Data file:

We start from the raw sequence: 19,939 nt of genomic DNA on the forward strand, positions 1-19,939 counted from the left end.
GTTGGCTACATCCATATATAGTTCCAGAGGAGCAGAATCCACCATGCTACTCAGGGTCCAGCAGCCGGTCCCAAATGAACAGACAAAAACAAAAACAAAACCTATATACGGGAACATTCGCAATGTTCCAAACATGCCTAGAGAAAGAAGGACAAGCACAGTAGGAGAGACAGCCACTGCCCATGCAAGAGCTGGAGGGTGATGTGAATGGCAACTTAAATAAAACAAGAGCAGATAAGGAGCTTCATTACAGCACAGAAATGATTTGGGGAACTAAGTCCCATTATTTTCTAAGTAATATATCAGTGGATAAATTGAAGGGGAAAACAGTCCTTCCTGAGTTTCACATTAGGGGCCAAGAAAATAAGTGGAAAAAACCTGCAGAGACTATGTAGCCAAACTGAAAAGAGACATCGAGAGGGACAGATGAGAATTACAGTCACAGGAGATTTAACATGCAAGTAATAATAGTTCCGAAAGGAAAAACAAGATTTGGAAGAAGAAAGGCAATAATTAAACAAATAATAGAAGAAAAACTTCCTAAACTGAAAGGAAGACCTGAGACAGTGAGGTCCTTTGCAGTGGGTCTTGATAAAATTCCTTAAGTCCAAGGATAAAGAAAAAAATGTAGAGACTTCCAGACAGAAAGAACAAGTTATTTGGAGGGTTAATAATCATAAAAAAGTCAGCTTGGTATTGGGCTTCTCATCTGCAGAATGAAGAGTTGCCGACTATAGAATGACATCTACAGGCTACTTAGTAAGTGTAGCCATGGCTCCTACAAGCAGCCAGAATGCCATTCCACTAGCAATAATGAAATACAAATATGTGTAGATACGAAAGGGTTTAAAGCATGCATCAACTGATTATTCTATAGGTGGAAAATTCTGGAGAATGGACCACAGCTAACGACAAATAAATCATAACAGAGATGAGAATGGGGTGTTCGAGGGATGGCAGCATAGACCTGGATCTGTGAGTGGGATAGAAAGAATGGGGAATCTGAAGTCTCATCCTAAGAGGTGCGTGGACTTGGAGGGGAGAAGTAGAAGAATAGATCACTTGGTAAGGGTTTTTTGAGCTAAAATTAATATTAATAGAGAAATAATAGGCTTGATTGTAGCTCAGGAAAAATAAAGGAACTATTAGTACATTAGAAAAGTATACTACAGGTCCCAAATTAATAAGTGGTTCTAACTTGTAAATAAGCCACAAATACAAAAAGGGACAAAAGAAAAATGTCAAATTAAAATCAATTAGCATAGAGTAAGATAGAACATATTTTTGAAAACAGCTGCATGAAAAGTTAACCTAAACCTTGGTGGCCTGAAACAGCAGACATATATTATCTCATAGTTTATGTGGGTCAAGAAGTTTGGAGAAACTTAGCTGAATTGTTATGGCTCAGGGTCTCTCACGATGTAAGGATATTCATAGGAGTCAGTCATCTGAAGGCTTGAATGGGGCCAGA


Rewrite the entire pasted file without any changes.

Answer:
We start from the raw sequence: 19,939 nt of genomic DNA on the forward strand, positions 1-19,939 counted from the left end.
GTTGGCTACATCCATATATAGTTCCAGAGGAGCAGAATCCACCATGCTACTCAGGGTCCAGCAGCCGGTCCCAAATGAACAGACAAAAACAAAAACAAAACCTATATACGGGAACATTCGCAATGTTCCAAACATGCCTAGAGAAAGAAGGACAAGCACAGTAGGAGAGACAGCCACTGCCCATGCAAGAGCTGGAGGGTGATGTGAATGGCAACTTAAATAAAACAAGAGCAGATAAGGAGCTTCATTACAGCACAGAAATGATTTGGGGAACTAAGTCCCATTATTTTCTAAGTAATATATCAGTGGATAAATTGAAGGGGAAAACAGTCCTTCCTGAGTTTCACATTAGGGGCCAAGAAAATAAGTGGAAAAAACCTGCAGAGACTATGTAGCCAAACTGAAAAGAGACATCGAGAGGGACAGATGAGAATTACAGTCACAGGAGATTTAACATGCAAGTAATAATAGTTCCGAAAGGAAAAACAAGATTTGGAAGAAGAAAGGCAATAATTAAACAAATAATAGAAGAAAAACTTCCTAAACTGAAAGGAAGACCTGAGACAGTGAGGTCCTTTGCAGTGGGTCTTGATAAAATTCCTTAAGTCCAAGGATAAAGAAAAAAATGTAGAGACTTCCAGACAGAAAGAACAAGTTATTTGGAGGGTTAATAATCATAAAAAAGTCAGCTTGGTATTGGGCTTCTCATCTGCAGAATGAAGAGTTGCCGACTATAGAATGACATCTACAGGCTACTTAGTAAGTGTAGCCATGGCTCCTACAAGCAGCCAGAATGCCATTCCACTAGCAATAATGAAATACAAATATGTGTAGATACGAAAGGGTTTAAAGCATGCATCAACTGATTATTCTATAGGTGGAAAATTCTGGAGAATGGACCACAGCTAACGACAAATAAATCATAACAGAGATGAGAATGGGGTGTTCGAGGGATGGCAGCATAGACCTGGATCTGTGAGTGGGATAGAAAGAATGGGGAATCTGAAGTCTCATCCTAAGAGGTGCGTGGACTTGGAGGGGAGAAGTAGAAGAATAGATCACTTGGTAAGGGTTTTTTGAGCTAAAATTAATATTAATAGAGAAATAATAGGCTTGATTGTAGCTCAGGAAAAATAAAGGAACTATTAGTACATTAGAAAAGTATACTACAGGTCCCAAATTAATAAGTGGTTCTAACTTGTAAATAAGCCACAAATACAAAAAGGGACAAAAGAAAAATGTCAAATTAAAATCAATTAGCATAGAGTAAGATAGAACATATTTTTGAAAACAGCTGCATGAAAAGTTAACCTAAACCTTGGTGGCCTGAAACAGCAGACATATATTATCTCATAGTTTATGTGGGTCAAGAAGTTTGGAGAAACTTAGCTGAATTGTTATGGCTCAGGGTCTCTCACGATGTAAGGATATTCATAGGAGTCAGTCATCTGAAGGCTTGAATGGGGCCAGA